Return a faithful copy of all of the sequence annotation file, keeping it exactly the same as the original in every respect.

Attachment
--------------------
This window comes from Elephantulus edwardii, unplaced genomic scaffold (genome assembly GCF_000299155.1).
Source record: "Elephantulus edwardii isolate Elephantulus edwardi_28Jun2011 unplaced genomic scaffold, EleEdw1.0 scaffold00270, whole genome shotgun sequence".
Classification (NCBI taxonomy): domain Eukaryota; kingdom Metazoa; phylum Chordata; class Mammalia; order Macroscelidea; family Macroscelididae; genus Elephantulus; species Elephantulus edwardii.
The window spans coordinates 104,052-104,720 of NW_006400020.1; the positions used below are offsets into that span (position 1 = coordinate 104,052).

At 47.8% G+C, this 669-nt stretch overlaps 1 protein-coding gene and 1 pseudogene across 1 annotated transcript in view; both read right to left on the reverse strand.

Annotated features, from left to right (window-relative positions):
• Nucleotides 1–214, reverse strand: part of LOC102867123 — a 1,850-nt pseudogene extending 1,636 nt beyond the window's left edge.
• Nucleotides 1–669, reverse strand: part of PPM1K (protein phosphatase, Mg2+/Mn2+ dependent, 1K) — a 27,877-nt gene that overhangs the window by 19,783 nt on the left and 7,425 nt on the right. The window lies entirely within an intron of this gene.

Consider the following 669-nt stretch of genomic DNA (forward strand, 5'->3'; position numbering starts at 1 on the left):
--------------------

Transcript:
This window comes from Elephantulus edwardii, unplaced genomic scaffold (genome assembly GCF_000299155.1).
Source record: "Elephantulus edwardii isolate Elephantulus edwardi_28Jun2011 unplaced genomic scaffold, EleEdw1.0 scaffold00270, whole genome shotgun sequence".
Classification (NCBI taxonomy): domain Eukaryota; kingdom Metazoa; phylum Chordata; class Mammalia; order Macroscelidea; family Macroscelididae; genus Elephantulus; species Elephantulus edwardii.
The window spans coordinates 104,052-104,720 of NW_006400020.1; the positions used below are offsets into that span (position 1 = coordinate 104,052).

At 47.8% G+C, this 669-nt stretch overlaps 1 protein-coding gene and 1 pseudogene across 1 annotated transcript in view; both read right to left on the reverse strand.

Annotated features, from left to right (window-relative positions):
• Nucleotides 1–214, reverse strand: part of LOC102867123 — a 1,850-nt pseudogene extending 1,636 nt beyond the window's left edge.
• Nucleotides 1–669, reverse strand: part of PPM1K (protein phosphatase, Mg2+/Mn2+ dependent, 1K) — a 27,877-nt gene that overhangs the window by 19,783 nt on the left and 7,425 nt on the right. The window lies entirely within an intron of this gene.

Consider the following 669-nt stretch of genomic DNA (forward strand, 5'->3'; position numbering starts at 1 on the left):